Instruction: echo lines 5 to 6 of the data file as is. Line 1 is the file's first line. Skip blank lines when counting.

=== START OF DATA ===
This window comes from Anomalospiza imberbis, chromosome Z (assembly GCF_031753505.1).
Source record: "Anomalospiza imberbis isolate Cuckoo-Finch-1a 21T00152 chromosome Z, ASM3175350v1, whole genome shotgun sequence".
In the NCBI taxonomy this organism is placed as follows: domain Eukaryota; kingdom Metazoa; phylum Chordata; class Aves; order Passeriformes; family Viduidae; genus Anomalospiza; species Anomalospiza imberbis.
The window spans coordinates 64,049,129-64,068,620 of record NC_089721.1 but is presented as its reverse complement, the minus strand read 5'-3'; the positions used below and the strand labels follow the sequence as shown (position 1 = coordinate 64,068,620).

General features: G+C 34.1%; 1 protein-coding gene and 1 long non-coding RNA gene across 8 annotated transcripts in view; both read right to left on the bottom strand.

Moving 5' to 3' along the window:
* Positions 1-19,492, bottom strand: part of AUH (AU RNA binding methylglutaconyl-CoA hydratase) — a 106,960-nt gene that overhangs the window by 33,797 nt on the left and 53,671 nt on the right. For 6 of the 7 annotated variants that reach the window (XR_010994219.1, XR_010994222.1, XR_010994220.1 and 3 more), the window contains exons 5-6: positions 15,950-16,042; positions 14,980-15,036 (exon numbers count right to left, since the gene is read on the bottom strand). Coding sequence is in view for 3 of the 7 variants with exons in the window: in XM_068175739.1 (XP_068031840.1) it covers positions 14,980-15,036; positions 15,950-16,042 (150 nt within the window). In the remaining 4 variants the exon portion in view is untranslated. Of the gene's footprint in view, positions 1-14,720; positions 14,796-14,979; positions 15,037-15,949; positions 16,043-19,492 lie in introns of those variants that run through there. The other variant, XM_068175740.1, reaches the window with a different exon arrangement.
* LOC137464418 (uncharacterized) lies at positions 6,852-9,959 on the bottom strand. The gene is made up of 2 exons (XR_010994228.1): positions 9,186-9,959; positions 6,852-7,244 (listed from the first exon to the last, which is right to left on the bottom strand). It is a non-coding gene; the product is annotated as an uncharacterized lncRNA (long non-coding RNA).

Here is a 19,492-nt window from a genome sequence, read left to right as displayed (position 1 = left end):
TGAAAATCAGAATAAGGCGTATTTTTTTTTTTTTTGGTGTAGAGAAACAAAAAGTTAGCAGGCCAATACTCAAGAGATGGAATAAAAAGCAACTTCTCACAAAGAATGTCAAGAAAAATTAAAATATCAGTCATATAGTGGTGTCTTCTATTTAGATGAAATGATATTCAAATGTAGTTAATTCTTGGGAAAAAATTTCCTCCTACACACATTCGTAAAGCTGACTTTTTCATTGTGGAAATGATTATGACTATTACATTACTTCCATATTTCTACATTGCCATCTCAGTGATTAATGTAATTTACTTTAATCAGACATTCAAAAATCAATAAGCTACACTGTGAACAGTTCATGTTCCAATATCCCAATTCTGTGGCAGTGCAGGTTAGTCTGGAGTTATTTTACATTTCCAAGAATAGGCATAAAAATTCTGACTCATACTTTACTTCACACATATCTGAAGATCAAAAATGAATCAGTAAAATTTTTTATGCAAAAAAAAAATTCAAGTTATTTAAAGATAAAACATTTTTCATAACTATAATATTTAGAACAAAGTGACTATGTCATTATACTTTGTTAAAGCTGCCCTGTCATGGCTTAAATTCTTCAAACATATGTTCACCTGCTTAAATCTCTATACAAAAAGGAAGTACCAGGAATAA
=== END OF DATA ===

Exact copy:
General features: G+C 34.1%; 1 protein-coding gene and 1 long non-coding RNA gene across 8 annotated transcripts in view; both read right to left on the bottom strand.

Moving 5' to 3' along the window: